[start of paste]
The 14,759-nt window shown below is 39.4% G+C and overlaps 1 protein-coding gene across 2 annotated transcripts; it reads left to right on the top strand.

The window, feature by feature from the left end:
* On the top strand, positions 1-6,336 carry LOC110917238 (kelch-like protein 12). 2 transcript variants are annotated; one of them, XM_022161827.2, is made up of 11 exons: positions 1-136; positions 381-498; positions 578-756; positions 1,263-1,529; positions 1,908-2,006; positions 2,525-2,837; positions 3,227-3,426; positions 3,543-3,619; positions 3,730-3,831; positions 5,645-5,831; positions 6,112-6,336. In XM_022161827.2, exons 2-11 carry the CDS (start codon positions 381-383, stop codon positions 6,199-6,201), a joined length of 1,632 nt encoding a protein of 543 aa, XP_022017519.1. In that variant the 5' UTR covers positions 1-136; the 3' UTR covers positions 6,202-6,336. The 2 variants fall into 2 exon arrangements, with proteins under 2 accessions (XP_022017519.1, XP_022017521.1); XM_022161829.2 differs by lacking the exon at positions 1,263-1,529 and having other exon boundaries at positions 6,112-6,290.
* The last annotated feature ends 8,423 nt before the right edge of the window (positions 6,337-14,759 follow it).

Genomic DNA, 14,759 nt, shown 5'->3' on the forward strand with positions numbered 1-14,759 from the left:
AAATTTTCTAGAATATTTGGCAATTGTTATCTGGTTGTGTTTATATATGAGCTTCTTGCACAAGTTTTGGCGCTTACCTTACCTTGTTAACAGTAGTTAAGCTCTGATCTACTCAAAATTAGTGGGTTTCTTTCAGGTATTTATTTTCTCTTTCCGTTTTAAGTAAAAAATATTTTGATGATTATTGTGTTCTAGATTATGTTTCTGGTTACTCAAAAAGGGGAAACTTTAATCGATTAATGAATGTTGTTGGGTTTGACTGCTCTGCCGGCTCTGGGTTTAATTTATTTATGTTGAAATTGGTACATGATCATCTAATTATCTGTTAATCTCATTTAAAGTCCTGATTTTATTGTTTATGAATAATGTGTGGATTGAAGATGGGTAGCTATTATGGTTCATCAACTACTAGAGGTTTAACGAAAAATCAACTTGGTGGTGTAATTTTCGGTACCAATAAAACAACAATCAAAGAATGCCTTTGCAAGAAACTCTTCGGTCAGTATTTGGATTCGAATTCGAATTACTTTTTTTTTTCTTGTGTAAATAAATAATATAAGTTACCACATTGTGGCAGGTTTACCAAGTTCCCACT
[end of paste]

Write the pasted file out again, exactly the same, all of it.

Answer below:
The 14,759-nt window shown below is 39.4% G+C and overlaps 1 protein-coding gene across 2 annotated transcripts; it reads left to right on the top strand.

The window, feature by feature from the left end:
* On the top strand, positions 1-6,336 carry LOC110917238 (kelch-like protein 12). 2 transcript variants are annotated; one of them, XM_022161827.2, is made up of 11 exons: positions 1-136; positions 381-498; positions 578-756; positions 1,263-1,529; positions 1,908-2,006; positions 2,525-2,837; positions 3,227-3,426; positions 3,543-3,619; positions 3,730-3,831; positions 5,645-5,831; positions 6,112-6,336. In XM_022161827.2, exons 2-11 carry the CDS (start codon positions 381-383, stop codon positions 6,199-6,201), a joined length of 1,632 nt encoding a protein of 543 aa, XP_022017519.1. In that variant the 5' UTR covers positions 1-136; the 3' UTR covers positions 6,202-6,336. The 2 variants fall into 2 exon arrangements, with proteins under 2 accessions (XP_022017519.1, XP_022017521.1); XM_022161829.2 differs by lacking the exon at positions 1,263-1,529 and having other exon boundaries at positions 6,112-6,290.
* The last annotated feature ends 8,423 nt before the right edge of the window (positions 6,337-14,759 follow it).

Genomic DNA, 14,759 nt, shown 5'->3' on the forward strand with positions numbered 1-14,759 from the left:
AAATTTTCTAGAATATTTGGCAATTGTTATCTGGTTGTGTTTATATATGAGCTTCTTGCACAAGTTTTGGCGCTTACCTTACCTTGTTAACAGTAGTTAAGCTCTGATCTACTCAAAATTAGTGGGTTTCTTTCAGGTATTTATTTTCTCTTTCCGTTTTAAGTAAAAAATATTTTGATGATTATTGTGTTCTAGATTATGTTTCTGGTTACTCAAAAAGGGGAAACTTTAATCGATTAATGAATGTTGTTGGGTTTGACTGCTCTGCCGGCTCTGGGTTTAATTTATTTATGTTGAAATTGGTACATGATCATCTAATTATCTGTTAATCTCATTTAAAGTCCTGATTTTATTGTTTATGAATAATGTGTGGATTGAAGATGGGTAGCTATTATGGTTCATCAACTACTAGAGGTTTAACGAAAAATCAACTTGGTGGTGTAATTTTCGGTACCAATAAAACAACAATCAAAGAATGCCTTTGCAAGAAACTCTTCGGTCAGTATTTGGATTCGAATTCGAATTACTTTTTTTTTTCTTGTGTAAATAAATAATATAAGTTACCACATTGTGGCAGGTTTACCAAGTTCCCACT